by Bernard K. Means, project director
On June 2, I was part of a panel of experts presenting on various aspects of technology in archaeology, which was sponsored by the Council for West Virginia Archaeology (http://www.cwva.org/) and the West Virginia Archeological Society (http://wvarch.org/), and organized by Dara Spenser of Cultural Resources Analysts, Inc. My presentation on the use of 3D scanning technology and archaeological curation seemed to go well, and attendees of the workshop certainly were interested in the items we scanned and then reproduced with our MakerBot Replicator.
During the presentation, I scanned two artifacts from West Virginia Fort Ancient village sites: a shell masquette, and a fabric-impressed sherd. The shell masquette was recovered from the Buffalo site, and made available by Dave Martin (who has his own web site at: http://www.martincollection.net/). The shell masquette proved more challenging to scan than I anticipated, but these challenges will help contribute to our understanding of the potentials and limitations of our NextEngine scanner.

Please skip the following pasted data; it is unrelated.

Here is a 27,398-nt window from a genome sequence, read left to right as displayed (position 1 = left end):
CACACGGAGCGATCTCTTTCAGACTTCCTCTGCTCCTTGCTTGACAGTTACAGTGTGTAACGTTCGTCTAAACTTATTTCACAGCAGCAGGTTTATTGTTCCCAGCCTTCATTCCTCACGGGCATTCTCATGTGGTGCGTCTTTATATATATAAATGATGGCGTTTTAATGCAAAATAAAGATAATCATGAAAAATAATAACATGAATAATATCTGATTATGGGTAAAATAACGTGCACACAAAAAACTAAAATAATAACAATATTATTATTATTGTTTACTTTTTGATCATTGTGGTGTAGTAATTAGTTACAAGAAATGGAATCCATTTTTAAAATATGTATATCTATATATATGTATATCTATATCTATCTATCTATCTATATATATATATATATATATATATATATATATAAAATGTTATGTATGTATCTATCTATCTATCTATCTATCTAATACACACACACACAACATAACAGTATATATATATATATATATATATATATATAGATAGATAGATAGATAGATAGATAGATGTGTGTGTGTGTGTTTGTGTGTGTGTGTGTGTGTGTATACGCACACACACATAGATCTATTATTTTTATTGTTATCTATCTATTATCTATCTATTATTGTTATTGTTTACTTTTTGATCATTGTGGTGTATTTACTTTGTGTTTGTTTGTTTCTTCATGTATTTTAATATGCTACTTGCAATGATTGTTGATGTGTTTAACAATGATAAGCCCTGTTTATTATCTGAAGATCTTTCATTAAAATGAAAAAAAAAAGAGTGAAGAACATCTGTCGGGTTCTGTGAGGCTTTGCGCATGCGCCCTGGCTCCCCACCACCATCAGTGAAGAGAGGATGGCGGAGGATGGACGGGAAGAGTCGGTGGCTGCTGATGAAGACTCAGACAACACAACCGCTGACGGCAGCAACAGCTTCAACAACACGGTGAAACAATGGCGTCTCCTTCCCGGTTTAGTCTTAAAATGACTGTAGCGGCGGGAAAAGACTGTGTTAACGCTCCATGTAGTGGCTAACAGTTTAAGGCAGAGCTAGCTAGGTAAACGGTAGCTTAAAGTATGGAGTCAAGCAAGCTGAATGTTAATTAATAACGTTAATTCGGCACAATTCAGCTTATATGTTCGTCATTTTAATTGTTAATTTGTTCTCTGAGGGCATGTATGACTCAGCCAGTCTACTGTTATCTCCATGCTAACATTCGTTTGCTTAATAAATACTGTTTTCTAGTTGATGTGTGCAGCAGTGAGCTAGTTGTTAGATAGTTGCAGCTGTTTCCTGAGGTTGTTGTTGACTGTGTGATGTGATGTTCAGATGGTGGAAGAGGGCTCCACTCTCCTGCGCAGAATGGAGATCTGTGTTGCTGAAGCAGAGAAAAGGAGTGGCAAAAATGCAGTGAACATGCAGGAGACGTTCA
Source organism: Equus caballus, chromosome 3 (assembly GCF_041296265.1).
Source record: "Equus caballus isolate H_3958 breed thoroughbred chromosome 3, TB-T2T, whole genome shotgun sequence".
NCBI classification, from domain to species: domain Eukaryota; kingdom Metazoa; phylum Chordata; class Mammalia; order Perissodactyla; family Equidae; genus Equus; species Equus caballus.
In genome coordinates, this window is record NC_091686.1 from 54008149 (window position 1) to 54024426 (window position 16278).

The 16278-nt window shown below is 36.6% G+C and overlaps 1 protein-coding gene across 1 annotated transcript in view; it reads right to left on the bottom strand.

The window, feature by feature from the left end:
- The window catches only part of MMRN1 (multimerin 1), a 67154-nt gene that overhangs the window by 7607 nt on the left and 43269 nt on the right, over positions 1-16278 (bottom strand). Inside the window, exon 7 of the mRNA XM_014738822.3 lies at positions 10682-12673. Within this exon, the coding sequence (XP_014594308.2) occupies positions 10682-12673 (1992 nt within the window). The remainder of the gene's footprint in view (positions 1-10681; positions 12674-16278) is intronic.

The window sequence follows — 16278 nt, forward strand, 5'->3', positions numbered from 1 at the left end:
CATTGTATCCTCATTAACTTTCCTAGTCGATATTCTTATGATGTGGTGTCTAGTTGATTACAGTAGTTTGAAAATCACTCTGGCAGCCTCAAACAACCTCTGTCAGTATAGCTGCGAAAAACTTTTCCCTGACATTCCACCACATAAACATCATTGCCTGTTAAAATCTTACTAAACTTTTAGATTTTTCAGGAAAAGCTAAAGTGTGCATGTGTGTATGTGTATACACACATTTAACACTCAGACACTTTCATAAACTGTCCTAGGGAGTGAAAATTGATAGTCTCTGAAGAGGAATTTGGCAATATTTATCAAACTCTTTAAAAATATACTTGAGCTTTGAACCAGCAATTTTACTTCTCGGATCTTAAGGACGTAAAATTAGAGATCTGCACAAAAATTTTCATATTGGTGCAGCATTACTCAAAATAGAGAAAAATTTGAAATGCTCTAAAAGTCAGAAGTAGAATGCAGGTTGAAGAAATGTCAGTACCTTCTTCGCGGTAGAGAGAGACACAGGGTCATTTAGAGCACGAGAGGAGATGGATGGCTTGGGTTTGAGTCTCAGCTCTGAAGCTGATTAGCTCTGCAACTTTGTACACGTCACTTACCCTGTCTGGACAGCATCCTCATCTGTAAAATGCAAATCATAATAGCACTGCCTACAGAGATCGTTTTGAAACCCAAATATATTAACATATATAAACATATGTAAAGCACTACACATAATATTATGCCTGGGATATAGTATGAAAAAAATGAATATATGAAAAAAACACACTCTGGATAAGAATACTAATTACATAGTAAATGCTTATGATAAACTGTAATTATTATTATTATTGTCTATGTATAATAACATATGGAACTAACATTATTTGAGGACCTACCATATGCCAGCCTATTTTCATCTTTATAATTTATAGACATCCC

The large sherd from the Barker site (46Su3) was a more straightforward scan. This sherd had residue on the interior that may prove sufficient for an accelerator mass spectrometry date–something that I plan on pursuing with Bob Maslowski. This sherd was provided by David Dobbins.
All in all, a great workshop and I commend the Council for putting this together.